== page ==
WebRTC World Feature Article

May 08, 2014

Voxbone Adds WebRTC Support on Global VoIP Backbone


Technology is all about the old meeting the new, and many times the new replacing the old. In the world of online communications, this refers to the PSTN and VoIP, and VoIP and WebRTC. Voxbone, a telecommunication service provider in 52 countries, has announced support for WebRTC calling on its global VoIP backbone. I caught up with Dries Plasman, VP of marketing and product management, using WebRTC conferencing to discuss the move, how this builds on Voxbone’s services, the changing requirements for enterprise communications and what Voxbone’s role in the WebRTC industry is now.

Plasman places a lot of emphasis on quality of service. In customer satisfaction surveys, Voxbone asks companies to rank all types of attributes of its service in importance. Every time, every year the most important is quality.  He says while this isn’t the case for residential applications – the first consideration for them will many times be price – quality is also important despite a freemium model. Enterprises are still ready and willing to pay a premium price to have a reliable, high-quality communication service. With Voxbone’s backbone, it’s able to integrate quality with WebRTC functionality.

Voxbone has been using WebRTC for internal use and testing in its conference bridges. Plasman explains that by default, WebRTC runs over the public Internet, which can introduce some quality issues when there are more than two people calling. He cites his experiences with Skype, which he uses for long-distance and international calls. “In half of the cases I have trouble. It’s not because of Skype, it’s because over the Internet it’s still a long way to connect with many networks in between,” he said.

From a customer perspective, end users don’t see a difference if a call is originated from a network or a browser. Enterprises like WebRTC because it simplifies the development on the client side and secures communication end-to-end. Voxbone “deals with the complexity of WebRTC and evolving standards. My browser checks with the network to see which has the best Internet connection,” he explained.

Voxbone works with 13 different internet service providers (ISPs) to ensure good quality from the browser to the point of connection with its private network. Calls are also delivered over a regular SIP trunk, so users can start using WebRTC without any investment in network infrastructure.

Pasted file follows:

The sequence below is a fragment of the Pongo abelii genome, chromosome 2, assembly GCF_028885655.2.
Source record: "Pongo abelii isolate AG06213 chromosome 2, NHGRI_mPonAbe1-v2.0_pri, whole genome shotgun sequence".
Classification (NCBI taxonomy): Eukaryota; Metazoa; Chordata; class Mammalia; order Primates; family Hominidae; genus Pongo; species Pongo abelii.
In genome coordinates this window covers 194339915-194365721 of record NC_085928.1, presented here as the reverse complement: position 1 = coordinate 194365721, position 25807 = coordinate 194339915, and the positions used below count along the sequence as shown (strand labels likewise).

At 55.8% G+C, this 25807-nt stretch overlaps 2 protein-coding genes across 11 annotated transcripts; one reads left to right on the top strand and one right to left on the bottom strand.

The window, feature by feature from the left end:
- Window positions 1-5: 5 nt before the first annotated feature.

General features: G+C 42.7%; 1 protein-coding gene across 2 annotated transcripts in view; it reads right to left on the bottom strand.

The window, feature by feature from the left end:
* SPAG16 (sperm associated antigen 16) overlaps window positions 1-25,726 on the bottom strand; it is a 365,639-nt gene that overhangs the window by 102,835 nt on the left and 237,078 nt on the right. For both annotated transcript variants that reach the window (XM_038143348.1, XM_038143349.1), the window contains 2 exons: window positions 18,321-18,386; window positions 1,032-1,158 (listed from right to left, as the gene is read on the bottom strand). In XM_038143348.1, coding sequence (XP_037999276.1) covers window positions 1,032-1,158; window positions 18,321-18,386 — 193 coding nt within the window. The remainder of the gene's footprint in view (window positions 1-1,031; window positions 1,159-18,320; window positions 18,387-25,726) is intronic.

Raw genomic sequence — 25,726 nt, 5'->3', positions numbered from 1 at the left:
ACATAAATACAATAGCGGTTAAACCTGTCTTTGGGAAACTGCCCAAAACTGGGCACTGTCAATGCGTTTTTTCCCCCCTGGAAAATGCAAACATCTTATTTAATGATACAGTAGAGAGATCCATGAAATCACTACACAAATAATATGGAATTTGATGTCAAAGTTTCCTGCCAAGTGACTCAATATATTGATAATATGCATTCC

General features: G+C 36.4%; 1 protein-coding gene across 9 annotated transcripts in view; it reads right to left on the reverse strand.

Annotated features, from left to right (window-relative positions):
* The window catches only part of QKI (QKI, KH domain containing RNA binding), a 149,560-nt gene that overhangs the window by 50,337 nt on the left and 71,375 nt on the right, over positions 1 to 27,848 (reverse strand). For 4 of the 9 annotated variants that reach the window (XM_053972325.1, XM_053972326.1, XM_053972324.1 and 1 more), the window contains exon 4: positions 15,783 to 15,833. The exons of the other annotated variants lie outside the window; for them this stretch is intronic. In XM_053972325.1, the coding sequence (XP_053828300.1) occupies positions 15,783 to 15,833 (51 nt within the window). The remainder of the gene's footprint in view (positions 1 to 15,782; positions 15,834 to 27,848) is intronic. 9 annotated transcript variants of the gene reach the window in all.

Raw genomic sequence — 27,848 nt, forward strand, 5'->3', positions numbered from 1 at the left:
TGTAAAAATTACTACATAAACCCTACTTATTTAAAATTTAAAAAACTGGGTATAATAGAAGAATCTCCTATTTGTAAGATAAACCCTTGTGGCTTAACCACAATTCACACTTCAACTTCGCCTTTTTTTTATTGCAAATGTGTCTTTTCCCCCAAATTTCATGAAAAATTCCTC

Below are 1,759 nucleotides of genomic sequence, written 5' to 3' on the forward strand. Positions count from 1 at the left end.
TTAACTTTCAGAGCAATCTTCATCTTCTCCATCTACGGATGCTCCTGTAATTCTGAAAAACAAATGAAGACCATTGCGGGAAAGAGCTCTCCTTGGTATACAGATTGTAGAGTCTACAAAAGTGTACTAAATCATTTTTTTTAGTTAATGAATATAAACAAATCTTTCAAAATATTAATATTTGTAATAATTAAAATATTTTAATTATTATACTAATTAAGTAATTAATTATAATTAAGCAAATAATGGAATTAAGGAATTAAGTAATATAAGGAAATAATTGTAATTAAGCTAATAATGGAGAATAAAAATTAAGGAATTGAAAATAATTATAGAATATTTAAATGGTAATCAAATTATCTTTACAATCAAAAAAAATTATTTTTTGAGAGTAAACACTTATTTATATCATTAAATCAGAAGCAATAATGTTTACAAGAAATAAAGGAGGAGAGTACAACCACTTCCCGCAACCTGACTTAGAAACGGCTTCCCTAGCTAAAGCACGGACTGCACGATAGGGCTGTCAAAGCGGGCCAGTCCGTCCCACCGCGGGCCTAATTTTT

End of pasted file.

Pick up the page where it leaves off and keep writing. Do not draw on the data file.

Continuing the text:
One of the benefits of WebRTC is that it has a lot of security components in it, which allows companies like Voxbone to encrypt the authentication, signaling and calls from a browser. Those security components are not development-specific to Voxbone, but the company can also add security on top of quality of service from its backbone. These two things – quality of service and security – are two important considerations when developing and delivering enterprise communications solutions.

Plasman said Voxbone’s role in the WebRTC community is now very complementary to other providers in the space. He said there are a lot of software and hardware developers in WebRTC, but not many service providers. Moving forward, he also talked about some things that need to happen in the WebRTC community to really kickstart the technology forward. One of those is the focus on mobile.

“WebRTC goes beyond the browser. The browser is OK for desktop use, but not for mobile use. For mobile, it needs to be a client,” he said. “WebRTC introduces a couple of interesting things in terms of service – new codecs, quality for voice and video and does not consume too much bandwidth. But it doesn’t do signaling and routing, which today only phone numbers that are IP addresses do. We can’t say WebRTC will create a revolution with person-to-person calling because signaling and routing elements aren’t there were never meant to be in there. Something will come later and integrate with it.”

Voxbone is launching private beta with 10 of its customers, which include contact center and conferencing companies that can benefit from using QoS in click-to-call or click-to-join buttons, and expects general availability in the fourth quarter. 

Want to learn more about the latest in WebRTC? Be sure to attend WebRTC Conference & Expo, June 17-19 in Atlanta, Ga. Stay in touch with everything happening at the event -- follow us on Twitter.

Edited by Alisen Downey



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